Summary: Terms like “luxury” and “utility” are used too often describe brands, each carrying positive or negative connotations. Here I present the Quality / Expenditure Matrix to characterize your consumers’ experiences, and to help determine how you can leverage that position to your advantage. E-mail. Tweet.
Inspired by my interest in amateur mixology over summer vacation, I stumbled across an interesting post, while looking for a cucumber gimlet recipe. As an MBA, I’m a big fan of 2×2 matrices, which made me particularly interested in this one…which places her cucumber gimlet recipe in the bottom left corner, indicating a High Quality / High Maintenance experience.
Looking at Erielle’s matrix, not only led to a great cocktail, but it also got me thinking whether brands could be classified along similar dimensions, based on the consumer experience they provide. Moreover, while a brand aspires to a certain position, what happens when they execute poorly? This gave rise to my version, called Quality / Expenditure matrix of customer experience…perhaps inspired by too many of those cucumber gimlets.
Let’s take a look at it, and some examples of brands that fall into each quadrant.
The Quality / Expenditure Matrix
This matrix looks at the customers’ experience with your brand along two dimensions:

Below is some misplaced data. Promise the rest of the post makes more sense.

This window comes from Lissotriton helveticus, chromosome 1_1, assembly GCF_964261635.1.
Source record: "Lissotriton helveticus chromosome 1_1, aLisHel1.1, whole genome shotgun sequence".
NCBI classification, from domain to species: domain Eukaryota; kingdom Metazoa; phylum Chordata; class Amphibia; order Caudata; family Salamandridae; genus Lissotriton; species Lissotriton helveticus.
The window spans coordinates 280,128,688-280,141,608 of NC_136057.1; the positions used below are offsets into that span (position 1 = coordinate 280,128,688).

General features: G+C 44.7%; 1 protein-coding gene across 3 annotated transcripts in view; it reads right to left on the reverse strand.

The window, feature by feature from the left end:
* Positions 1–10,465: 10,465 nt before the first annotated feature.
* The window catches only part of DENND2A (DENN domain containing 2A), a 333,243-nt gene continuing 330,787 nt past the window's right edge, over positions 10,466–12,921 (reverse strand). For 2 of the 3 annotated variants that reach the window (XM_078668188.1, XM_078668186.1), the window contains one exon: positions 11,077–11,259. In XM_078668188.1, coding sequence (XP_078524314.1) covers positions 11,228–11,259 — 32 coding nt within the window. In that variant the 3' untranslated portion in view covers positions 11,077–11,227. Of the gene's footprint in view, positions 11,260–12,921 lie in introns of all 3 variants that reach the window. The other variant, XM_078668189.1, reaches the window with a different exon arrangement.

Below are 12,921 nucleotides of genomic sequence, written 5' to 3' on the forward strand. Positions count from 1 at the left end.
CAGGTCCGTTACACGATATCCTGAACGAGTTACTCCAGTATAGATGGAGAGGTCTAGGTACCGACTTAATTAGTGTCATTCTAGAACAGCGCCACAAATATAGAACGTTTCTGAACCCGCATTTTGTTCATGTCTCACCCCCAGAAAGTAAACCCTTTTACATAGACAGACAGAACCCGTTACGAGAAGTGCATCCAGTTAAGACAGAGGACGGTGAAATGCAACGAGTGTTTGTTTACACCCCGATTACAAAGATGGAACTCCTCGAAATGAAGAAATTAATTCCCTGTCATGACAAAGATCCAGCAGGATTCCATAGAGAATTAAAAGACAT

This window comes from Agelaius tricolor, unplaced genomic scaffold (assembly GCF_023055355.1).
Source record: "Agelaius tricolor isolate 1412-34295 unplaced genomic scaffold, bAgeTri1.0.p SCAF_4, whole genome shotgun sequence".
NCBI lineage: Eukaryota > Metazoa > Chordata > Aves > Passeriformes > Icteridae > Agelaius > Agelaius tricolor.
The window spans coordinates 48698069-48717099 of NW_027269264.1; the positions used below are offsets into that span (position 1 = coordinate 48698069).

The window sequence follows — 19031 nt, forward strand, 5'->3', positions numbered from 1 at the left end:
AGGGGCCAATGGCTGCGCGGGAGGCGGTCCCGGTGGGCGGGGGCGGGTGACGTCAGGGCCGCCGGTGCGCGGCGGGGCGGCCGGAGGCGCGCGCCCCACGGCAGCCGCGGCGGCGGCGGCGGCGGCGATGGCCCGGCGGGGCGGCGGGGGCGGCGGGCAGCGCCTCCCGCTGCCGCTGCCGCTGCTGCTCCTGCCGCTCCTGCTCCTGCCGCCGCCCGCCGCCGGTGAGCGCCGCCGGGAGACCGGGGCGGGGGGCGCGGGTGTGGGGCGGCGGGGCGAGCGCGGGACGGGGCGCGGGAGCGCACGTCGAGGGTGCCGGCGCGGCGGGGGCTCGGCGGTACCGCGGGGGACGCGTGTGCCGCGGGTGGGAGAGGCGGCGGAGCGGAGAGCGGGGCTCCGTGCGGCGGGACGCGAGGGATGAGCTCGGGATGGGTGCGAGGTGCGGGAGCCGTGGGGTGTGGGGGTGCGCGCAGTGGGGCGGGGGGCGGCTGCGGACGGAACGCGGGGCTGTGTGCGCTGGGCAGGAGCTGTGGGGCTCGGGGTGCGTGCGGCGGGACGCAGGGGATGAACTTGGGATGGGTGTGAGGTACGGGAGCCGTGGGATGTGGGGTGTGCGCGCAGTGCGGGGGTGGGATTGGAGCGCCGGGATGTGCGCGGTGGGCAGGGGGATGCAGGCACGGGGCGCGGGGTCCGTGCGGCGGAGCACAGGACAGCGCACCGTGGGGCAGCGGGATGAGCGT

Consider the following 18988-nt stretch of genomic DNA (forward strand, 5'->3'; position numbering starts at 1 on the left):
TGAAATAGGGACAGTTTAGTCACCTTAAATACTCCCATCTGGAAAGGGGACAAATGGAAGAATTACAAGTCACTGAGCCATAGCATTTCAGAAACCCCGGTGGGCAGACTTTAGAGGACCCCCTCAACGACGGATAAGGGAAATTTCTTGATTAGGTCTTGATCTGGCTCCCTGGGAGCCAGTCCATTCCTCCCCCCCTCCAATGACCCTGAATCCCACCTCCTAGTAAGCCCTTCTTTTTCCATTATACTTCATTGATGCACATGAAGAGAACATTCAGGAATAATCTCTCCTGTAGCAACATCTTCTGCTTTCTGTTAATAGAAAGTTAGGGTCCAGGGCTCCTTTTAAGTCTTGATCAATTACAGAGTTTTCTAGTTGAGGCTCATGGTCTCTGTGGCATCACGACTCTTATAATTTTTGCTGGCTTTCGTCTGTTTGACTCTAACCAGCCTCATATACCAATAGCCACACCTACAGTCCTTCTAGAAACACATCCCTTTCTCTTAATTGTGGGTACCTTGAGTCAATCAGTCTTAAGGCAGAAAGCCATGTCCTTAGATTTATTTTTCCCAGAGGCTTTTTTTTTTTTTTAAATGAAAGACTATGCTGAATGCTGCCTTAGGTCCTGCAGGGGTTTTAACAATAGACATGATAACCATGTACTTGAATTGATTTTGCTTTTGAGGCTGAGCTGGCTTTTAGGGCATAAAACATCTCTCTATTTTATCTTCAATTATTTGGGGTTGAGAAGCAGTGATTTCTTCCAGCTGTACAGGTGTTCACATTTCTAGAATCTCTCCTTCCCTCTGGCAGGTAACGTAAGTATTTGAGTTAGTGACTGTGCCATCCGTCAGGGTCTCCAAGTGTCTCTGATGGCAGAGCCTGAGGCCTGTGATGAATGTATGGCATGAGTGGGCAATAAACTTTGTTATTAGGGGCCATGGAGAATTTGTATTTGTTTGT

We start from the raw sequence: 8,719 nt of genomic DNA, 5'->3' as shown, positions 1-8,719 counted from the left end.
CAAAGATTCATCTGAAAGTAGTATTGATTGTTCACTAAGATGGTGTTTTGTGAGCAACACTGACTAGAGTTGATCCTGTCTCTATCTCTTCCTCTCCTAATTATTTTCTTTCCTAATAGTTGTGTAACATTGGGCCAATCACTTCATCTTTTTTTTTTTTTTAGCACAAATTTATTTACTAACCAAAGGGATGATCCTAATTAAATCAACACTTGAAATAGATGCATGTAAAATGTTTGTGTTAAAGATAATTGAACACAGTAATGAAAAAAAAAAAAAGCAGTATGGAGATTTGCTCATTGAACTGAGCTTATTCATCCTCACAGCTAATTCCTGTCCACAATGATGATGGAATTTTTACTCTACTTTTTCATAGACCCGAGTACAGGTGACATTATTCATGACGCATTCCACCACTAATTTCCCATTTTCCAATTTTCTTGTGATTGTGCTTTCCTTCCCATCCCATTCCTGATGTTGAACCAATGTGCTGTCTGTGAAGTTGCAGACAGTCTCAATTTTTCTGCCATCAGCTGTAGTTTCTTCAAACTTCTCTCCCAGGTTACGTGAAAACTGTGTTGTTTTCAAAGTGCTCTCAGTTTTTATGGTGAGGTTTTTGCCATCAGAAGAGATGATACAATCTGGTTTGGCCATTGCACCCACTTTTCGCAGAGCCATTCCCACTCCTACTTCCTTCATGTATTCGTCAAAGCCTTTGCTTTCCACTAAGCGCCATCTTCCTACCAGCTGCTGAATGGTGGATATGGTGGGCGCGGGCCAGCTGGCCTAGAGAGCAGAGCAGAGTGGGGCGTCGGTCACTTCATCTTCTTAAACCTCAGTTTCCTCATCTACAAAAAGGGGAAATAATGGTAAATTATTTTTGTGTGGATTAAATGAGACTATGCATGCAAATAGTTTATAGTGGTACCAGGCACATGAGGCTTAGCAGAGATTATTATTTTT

The level of both money or or effort (time, energy, distraction, frequency) the consumer invests in order to engage with the brand.
The value of the product, or service, either by straight utility, desirability, or the depth of relationship forged between brand and consumer.
Let’s look at each of these quadrants in more detail.
Just wanted to wish the gang at Lime Tree Cove the best of luck this weekend – they’re heading out to Jimmy Buffett’s annual “Parrot Head” conference, called the “Meeting of the Minds” in Key West, FL.
They’ll be there to showcase The Barmaid, in all of it’s glory.
Last week at Visible Measures, we unveiled a major redesign of our homepage, moving from a standard brochureware site, to showcasing our data first. While it took a lot of hard work by many teams, it’s not the first time we’ve been through this. Having piloted a number of these at VMC, it got me feeling a little nostalgic as I looked back on the numerous incarnations of our homepage, which I’ll share.
With the Fall season upon us, we’re well into start-up conference season, with the big ones like DEMO and TechCrunch50 behind us, and the Web 2.0 Summit coming up this month. There is a lot of hype out there about the next big ideas, products, and companies…some of the organizers are even starting to believe their own hype as influencers of future success.
Well, I’ve got to admit, I’m downright fatigued from looking at the same kinds of ideas, over and over again, and the lazy approach to marketing and promotion from so many. For instance how many more companies do we need to see with no vowels in their names that have home pages that just display a pretty picture and the word “sign up”. I DON’T KNOW WHAT YOU DO OR WHY I NEED IT, SO I’M NOT GOING TO SIGN UP.
Too harsh? Maybe. Tough love? Yes. As a previous attendee at these conferences, I still think that they are great venues, but with a little careful planning you can cut through the clutter out there, by understanding the most tired, played out tactics and what you can do to stand out to build something of real value.